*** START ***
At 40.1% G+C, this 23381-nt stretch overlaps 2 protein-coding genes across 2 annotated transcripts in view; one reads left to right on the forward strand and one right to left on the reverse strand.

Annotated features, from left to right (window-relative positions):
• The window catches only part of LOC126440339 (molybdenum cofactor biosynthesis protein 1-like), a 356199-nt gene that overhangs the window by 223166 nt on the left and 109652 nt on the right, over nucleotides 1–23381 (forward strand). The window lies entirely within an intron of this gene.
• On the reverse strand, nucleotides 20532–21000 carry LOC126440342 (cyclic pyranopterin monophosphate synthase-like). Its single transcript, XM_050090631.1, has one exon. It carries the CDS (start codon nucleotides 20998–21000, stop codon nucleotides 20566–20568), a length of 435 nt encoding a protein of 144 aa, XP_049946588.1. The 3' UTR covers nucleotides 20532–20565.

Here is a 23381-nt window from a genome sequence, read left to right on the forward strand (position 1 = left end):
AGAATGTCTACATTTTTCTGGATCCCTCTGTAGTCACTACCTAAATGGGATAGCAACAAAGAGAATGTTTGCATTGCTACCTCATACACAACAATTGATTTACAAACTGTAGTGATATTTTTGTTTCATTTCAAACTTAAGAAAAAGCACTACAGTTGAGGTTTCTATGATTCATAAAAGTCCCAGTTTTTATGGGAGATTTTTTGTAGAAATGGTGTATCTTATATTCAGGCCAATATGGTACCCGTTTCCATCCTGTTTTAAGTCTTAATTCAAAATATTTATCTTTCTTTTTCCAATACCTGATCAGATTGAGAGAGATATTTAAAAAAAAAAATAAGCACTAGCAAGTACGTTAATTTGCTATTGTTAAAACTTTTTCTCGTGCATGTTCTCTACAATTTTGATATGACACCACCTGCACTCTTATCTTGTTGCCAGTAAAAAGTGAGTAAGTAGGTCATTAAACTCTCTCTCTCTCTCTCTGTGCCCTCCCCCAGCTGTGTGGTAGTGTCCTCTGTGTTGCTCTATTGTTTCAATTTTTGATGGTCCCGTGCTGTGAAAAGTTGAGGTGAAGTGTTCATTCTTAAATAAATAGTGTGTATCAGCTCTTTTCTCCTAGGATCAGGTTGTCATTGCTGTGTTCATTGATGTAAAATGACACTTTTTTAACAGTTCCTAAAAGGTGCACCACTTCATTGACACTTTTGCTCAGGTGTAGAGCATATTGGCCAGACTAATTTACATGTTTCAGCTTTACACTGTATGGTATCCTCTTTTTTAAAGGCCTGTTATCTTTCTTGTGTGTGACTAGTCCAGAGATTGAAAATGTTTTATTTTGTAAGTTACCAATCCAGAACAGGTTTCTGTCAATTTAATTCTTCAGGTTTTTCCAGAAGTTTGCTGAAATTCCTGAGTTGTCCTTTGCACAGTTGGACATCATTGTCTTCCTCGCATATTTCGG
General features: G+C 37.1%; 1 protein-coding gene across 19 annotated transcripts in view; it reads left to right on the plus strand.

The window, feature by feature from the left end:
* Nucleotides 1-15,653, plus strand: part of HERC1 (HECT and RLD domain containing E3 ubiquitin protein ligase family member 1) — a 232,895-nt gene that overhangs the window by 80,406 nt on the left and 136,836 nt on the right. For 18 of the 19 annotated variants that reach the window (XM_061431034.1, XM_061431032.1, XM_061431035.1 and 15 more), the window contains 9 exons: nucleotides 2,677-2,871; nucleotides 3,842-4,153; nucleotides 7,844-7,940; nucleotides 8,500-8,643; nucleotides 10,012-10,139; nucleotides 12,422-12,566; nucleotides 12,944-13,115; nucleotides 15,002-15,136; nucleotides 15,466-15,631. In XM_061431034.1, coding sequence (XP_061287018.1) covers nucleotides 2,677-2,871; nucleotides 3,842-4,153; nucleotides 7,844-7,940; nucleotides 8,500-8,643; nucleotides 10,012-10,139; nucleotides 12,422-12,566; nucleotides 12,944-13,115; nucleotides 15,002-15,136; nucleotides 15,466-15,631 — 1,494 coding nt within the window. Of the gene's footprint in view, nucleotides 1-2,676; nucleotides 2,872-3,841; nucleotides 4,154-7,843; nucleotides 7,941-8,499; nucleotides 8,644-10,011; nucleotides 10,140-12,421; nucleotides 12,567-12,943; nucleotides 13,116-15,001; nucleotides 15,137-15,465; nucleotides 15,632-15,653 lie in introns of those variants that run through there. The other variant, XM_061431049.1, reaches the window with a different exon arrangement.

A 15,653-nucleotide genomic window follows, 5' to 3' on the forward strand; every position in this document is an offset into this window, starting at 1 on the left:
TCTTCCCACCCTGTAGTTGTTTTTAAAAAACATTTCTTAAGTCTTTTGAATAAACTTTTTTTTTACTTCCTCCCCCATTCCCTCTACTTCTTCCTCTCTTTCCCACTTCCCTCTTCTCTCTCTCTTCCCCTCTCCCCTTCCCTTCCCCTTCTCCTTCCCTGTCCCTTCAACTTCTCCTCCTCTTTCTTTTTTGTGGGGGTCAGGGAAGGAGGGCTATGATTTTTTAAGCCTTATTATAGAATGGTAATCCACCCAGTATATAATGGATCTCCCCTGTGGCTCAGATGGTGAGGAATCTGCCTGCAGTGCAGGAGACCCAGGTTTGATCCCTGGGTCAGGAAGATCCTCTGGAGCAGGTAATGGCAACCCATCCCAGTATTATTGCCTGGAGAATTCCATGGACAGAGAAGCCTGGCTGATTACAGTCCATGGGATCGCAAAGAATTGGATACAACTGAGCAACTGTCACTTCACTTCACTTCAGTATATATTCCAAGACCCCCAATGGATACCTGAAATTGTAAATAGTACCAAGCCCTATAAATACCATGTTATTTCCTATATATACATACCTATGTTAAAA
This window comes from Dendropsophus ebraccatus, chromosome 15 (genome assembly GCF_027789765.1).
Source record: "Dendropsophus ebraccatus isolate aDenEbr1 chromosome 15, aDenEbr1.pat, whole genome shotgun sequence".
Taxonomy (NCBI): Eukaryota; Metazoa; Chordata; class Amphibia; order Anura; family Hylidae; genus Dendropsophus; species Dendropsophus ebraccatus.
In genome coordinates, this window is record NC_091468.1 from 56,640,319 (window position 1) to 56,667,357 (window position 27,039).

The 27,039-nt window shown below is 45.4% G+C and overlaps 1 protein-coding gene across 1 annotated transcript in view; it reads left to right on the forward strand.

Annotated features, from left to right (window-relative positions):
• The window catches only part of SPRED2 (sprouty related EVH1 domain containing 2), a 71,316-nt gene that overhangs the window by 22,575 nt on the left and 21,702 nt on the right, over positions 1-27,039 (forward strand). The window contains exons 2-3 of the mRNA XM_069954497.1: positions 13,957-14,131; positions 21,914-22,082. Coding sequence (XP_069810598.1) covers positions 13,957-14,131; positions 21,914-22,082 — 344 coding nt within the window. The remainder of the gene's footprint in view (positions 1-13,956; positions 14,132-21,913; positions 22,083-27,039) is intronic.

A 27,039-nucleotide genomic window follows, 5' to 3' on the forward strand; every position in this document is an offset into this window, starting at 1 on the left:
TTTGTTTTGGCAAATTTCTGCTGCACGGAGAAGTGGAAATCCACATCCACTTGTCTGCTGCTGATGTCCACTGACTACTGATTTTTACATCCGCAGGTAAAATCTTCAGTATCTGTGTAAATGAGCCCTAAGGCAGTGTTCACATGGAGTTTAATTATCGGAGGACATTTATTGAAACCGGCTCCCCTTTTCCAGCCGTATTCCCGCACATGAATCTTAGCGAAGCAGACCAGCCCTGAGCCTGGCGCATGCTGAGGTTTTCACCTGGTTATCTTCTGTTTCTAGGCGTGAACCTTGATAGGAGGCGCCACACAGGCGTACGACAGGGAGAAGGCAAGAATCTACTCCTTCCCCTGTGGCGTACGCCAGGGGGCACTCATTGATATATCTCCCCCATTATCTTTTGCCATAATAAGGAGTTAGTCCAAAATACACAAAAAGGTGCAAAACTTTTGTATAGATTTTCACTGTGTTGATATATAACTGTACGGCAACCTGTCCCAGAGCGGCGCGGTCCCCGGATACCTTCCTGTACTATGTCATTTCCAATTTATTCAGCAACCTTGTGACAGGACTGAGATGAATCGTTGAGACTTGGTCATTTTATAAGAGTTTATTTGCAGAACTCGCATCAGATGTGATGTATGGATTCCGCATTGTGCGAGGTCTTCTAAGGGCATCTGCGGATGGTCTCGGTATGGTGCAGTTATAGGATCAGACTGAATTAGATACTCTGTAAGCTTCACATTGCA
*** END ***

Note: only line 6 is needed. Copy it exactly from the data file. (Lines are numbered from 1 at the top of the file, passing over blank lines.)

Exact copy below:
AGAATGTCTACATTTTTCTGGATCCCTCTGTAGTCACTACCTAAATGGGATAGCAACAAAGAGAATGTTTGCATTGCTACCTCATACACAACAATTGATTTACAAACTGTAGTGATATTTTTGTTTCATTTCAAACTTAAGAAAAAGCACTACAGTTGAGGTTTCTATGATTCATAAAAGTCCCAGTTTTTATGGGAGATTTTTTGTAGAAATGGTGTATCTTATATTCAGGCCAATATGGTACCCGTTTCCATCCTGTTTTAAGTCTTAATTCAAAATATTTATCTTTCTTTTTCCAATACCTGATCAGATTGAGAGAGATATTTAAAAAAAAAAATAAGCACTAGCAAGTACGTTAATTTGCTATTGTTAAAACTTTTTCTCGTGCATGTTCTCTACAATTTTGATATGACACCACCTGCACTCTTATCTTGTTGCCAGTAAAAAGTGAGTAAGTAGGTCATTAAACTCTCTCTCTCTCTCTCTGTGCCCTCCCCCAGCTGTGTGGTAGTGTCCTCTGTGTTGCTCTATTGTTTCAATTTTTGATGGTCCCGTGCTGTGAAAAGTTGAGGTGAAGTGTTCATTCTTAAATAAATAGTGTGTATCAGCTCTTTTCTCCTAGGATCAGGTTGTCATTGCTGTGTTCATTGATGTAAAATGACACTTTTTTAACAGTTCCTAAAAGGTGCACCACTTCATTGACACTTTTGCTCAGGTGTAGAGCATATTGGCCAGACTAATTTACATGTTTCAGCTTTACACTGTATGGTATCCTCTTTTTTAAAGGCCTGTTATCTTTCTTGTGTGTGACTAGTCCAGAGATTGAAAATGTTTTATTTTGTAAGTTACCAATCCAGAACAGGTTTCTGTCAATTTAATTCTTCAGGTTTTTCCAGAAGTTTGCTGAAATTCCTGAGTTGTCCTTTGCACAGTTGGACATCATTGTCTTCCTCGCATATTTCGG